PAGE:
Edwards CCI II, Heller JG, Murakami H. Corpectomy versus laminoplasty for multilevel cervical myelopathy: an independent matched-cohort analysis. Spine (Phila Pa 1976). 2002;27(11):11681175.

    • Search Google Scholar
    • Export Citation
  • 25

    Kristof RA, Kiefer T, Thudium M, Comparison of ventral corpectomy and plate-screw-instrumented fusion with dorsal laminectomy and rod-screw-instrumented fusion for treatment of at least two vertebral-level spondylotic cervical myelopathy. Eur Spine J. 2009;18(12):19511956.

    • Search Google Scholar
    • Export Citation
  • 26

    Cahueque Lemus MA, Cobar Bustamante AE, Ortiz Muciño A, Caldera Hernandez G. Clinical outcome of anterior vs posterior approach for cervical spondylotic myelopathy. J Orthop. 2016;13(3):123126.

    • Search Google Scholar
    • Export Citation
  • 27

    Audat ZA, Fawareh MD, Radydeh AM, Anterior versus posterior approach to treat cervical spondylotic myelopathy, clinical and radiological results with long period of follow-up. SAGE Open Med. 2018;6:2050312118766199.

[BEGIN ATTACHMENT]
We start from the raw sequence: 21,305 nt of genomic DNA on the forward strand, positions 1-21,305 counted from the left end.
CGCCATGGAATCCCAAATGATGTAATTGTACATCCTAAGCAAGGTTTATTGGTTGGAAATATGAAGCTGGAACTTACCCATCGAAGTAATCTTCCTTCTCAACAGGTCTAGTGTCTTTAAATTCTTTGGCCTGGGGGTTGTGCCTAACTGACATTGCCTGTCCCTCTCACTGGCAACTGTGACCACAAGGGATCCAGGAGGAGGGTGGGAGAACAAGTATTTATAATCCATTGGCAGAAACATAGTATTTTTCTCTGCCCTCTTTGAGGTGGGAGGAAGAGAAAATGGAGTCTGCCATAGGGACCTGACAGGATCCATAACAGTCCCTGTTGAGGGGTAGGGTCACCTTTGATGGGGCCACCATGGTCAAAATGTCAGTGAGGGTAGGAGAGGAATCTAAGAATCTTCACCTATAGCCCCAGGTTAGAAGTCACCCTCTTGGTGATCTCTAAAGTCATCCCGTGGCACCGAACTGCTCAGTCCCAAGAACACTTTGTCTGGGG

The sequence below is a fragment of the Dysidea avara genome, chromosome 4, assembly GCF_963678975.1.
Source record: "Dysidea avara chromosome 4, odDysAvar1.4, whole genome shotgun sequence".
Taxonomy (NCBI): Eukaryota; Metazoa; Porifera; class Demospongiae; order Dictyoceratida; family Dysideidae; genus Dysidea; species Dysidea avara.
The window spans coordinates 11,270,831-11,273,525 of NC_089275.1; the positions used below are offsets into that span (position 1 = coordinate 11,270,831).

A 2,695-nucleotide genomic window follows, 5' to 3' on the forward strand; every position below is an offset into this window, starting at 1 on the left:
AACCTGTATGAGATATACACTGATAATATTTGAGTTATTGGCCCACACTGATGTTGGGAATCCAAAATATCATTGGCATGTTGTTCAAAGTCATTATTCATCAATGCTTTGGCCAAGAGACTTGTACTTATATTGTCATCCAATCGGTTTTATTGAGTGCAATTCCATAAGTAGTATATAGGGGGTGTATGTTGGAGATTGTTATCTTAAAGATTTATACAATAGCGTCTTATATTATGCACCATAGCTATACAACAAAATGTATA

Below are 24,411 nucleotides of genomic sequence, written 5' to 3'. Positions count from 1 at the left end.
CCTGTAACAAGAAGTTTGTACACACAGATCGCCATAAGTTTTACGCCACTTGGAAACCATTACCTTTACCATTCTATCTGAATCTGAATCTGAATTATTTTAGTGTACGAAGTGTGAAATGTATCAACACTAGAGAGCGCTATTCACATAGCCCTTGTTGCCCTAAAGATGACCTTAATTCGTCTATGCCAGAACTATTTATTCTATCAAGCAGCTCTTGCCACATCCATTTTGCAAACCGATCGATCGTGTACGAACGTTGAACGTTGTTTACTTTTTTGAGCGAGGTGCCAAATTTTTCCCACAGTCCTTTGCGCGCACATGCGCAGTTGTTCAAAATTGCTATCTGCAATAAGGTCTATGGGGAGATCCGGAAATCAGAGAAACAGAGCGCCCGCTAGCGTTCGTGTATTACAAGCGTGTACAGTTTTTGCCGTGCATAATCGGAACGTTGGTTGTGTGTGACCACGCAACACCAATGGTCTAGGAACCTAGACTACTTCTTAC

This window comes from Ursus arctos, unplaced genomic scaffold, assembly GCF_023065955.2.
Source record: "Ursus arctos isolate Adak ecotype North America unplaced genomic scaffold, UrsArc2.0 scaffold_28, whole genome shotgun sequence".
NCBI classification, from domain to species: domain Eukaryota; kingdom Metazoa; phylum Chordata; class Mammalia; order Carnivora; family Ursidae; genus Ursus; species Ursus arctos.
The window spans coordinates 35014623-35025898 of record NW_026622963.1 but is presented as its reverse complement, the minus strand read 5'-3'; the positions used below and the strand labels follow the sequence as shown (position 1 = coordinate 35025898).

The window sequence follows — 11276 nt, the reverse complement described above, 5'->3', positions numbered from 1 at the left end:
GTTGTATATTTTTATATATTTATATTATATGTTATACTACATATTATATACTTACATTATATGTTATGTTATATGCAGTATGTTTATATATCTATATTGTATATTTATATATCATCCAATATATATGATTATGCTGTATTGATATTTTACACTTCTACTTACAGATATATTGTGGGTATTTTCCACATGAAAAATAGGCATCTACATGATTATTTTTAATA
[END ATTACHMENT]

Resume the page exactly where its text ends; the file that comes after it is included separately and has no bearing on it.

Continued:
• Search Google Scholar
    • Export Citation
  • 28

    Asher AL, Devin CJ, Kerezoudis P, Comparison of outcomes following anterior vs posterior fusion surgery for patients with degenerative cervical myelopathy: an analysis from Quality Outcomes Database. Neurosurgery. 2019;84(4):919926.

    • Search Google Scholar
    • Export Citation
  • 29

    Cabraja M, Abbushi A, Koeppen D, Comparison between anterior and posterior decompression with instrumentation for cervical spondylotic myelopathy: sagittal alignment and clinical outcome. Neurosurg Focus. 2010;28(3):E15.

    • Search Google Scholar
    • Export Citation
  • 30

    Liu T, Yang H-L, Xu Y-Z, ACDF with the PCB cage-plate system versus laminoplasty for multilevel cervical spondylotic myelopathy. J Spinal Disord Tech. 2011;24(4):213220.

    • Search Google Scholar
    • Export Citation
  • 31

    Shibuya S, Komatsubara S, Oka S, Differences between subtotal corpectomy and laminoplasty for cervical spondylotic myelopathy. Spinal Cord. 2010;48(3):214220.

    • Search Google Scholar
    • Export Citation
  • 32

    Yonenobu K, Hosono N, Iwasaki M, Laminoplasty versus subtotal corpectomy. A comparative study of results in multisegmental cervical spondylotic myelopathy. Spine (Phila Pa 1976). 1992;17(11):12811284.

    • Search Google Scholar
    • Export Citation
  • 33

    Benzel EC, Lancon J, Kesterson L, Hadden T. Cervical laminectomy and dentate ligament section for cervical spondylotic myelopathy. J Spinal Disord. 1991;4(3):286295.

    • Search Google Scholar